Date of Birth: 11 April 1992
Place of Birth: Ondangwa
Marital Status: Single
Lukas Ndafoluma, Jeremiah Nakathila or Sakaria Lukas: Jeremiah Nakathila
Mike Tyson, Lennox Lewis or Danny Williams: Lennox Lewis
Floyd Mayweather, Manny Pacquiao or Canelo Álvarez: Floyd Mayweather
Plane, Train or Cruise ship: Train
Samsung, iPhone or Huawei: iPhone
Winter or Summer: Summer
Memorable moments of your career? My memorable moment was the first time I travelled by plane for a fight in Swaziland against Junior Makondo in 2018. It was very exciting, as it was my first time boarding a plane – plus, I also won that fight.
Who is the biggest influence on your career? I was influenced by a lot of people. I grew up with my uncle, Jeremiah Vanyika, who had a boxing club and he was a former boxer too. He used to tell me how good boxing is and how he enjoyed boxing during his heyday. I would help my uncle train the small boys at the club until I decided to give it a shot – and that is how I ended up in boxing.
Favourite local or international boxer? My favourite local boxer is Fillipus ‘Energy’ Nghitumbwa, and my international favourite boxer is Venezuela’s Jorge Linares.
Apart from boxing, which other sports do you most enjoy? I used to enjoy kickboxing because it somehow relates to boxing, but my first love has always been boxing.
You are one of the top-ranked junior middleweight boxers in Namibia, how has the journey been, getting to where you are today?
I am very glad to be ranked number one in my weight category in Namibia and I am pushing hard to be well ranked in Africa as a continent as well. The only challenge I face is being a top-ranked boxer makes it hard to find other top-ranked fighters with whom to compete; they are hard to find here in Namibia. Meaning, you have to get someone from outside to fight you, and that is a bit challenging on the finances.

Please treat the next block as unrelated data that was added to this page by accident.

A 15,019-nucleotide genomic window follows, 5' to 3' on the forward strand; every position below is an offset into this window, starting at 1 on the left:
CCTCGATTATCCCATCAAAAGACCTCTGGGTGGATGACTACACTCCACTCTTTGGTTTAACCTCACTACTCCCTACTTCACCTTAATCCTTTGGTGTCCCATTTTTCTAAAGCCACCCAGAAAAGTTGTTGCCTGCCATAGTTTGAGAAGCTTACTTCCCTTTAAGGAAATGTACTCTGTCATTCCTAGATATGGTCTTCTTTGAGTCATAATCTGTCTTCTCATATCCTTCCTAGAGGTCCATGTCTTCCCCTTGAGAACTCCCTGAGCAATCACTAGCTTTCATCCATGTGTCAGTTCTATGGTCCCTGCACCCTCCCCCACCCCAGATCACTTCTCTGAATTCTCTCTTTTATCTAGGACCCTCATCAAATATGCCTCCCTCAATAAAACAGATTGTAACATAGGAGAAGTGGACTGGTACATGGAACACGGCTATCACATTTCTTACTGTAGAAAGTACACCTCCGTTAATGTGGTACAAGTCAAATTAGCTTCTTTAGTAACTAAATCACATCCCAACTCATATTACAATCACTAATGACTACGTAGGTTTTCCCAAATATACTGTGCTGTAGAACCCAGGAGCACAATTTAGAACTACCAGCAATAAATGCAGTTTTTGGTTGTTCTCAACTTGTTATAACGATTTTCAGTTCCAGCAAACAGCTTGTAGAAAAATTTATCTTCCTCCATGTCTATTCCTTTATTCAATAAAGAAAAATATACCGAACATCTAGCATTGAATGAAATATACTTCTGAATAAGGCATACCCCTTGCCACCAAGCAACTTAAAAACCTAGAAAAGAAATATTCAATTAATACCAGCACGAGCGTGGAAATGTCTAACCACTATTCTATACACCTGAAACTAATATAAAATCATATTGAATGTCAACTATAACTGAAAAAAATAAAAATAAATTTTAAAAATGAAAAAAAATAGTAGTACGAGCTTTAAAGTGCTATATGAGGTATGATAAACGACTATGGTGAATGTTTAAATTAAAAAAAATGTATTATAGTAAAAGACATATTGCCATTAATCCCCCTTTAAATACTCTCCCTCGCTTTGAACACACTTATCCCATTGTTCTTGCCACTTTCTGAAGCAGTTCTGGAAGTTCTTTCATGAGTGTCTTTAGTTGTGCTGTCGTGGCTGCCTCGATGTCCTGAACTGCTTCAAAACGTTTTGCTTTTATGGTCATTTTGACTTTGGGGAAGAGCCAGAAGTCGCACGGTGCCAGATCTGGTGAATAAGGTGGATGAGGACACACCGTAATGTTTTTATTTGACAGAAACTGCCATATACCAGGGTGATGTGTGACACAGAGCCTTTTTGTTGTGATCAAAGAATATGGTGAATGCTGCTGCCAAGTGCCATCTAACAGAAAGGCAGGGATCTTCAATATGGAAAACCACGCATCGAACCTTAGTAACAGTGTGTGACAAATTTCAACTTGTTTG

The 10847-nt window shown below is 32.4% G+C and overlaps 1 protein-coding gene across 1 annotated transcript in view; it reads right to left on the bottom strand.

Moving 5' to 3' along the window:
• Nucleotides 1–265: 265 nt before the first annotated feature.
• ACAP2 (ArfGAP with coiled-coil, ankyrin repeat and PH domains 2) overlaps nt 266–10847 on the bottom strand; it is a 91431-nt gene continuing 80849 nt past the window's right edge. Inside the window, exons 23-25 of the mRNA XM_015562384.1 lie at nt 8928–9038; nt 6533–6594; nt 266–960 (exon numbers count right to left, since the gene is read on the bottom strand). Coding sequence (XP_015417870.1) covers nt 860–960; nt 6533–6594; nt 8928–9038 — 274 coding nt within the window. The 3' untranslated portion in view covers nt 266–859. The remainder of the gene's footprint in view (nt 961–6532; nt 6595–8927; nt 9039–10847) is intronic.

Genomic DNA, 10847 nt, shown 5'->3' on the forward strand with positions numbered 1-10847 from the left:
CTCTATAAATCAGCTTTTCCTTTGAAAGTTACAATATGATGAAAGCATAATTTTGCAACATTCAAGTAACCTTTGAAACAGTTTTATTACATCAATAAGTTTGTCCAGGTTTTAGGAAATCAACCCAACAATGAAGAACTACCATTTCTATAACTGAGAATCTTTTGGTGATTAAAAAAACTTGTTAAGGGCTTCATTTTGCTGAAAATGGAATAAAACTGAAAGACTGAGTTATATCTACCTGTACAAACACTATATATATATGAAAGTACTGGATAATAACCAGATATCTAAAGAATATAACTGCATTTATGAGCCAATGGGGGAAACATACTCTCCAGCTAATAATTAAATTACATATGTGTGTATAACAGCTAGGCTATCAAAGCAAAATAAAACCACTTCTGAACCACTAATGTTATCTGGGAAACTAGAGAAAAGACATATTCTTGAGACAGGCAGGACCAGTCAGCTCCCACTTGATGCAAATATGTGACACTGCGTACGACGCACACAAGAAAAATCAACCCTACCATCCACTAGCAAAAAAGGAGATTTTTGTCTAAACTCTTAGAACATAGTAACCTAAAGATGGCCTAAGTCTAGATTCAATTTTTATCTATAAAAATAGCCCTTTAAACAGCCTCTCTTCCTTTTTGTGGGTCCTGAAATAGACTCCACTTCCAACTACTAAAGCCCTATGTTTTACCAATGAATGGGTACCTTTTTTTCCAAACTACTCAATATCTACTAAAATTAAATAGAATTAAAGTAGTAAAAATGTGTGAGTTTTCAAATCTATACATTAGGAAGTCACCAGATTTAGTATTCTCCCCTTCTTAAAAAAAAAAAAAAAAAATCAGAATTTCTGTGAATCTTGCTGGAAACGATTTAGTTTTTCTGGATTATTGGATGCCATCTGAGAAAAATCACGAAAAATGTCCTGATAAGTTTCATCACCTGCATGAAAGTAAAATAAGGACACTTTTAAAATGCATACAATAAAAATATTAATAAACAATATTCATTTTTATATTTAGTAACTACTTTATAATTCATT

Do you think upcoming local boxers are granted enough platforms and opportunities to showcase their talents, especially when speaking from a development standpoint? We are very grateful to the few promoters in the country who are trying hard to groom upcoming boxers and helping them reach their full potentials. The problem is also that boxers are a lot in numbers and promoters with well-established gyms are very few here in Namibia, so perhaps we need more promoters to come through and give these youngsters opportunities to realise their dreams.
Generally, what’s your take on the current state of Namibian boxing? Namibia is a country blessed with a lot of talented boxers – and that is despite our very small population. And I always say with a bit of more support from the business community and government on the side of infrastructure development, Namibia will in no time become a top boxing nation in Africa – if not the world. The talent is there; what we need is just support.
Your ambitions for 2021 and beyond? I am very eager to become a continental champion in my weight category – and right now, my management team is pushing hard for me to fight for an African title, as such a move will see me improve my world rankings and set me up for bigger fights. Personally, I have continuously been working hard to refine and strengthen my skills, as I want to become an accomplished world-class boxer.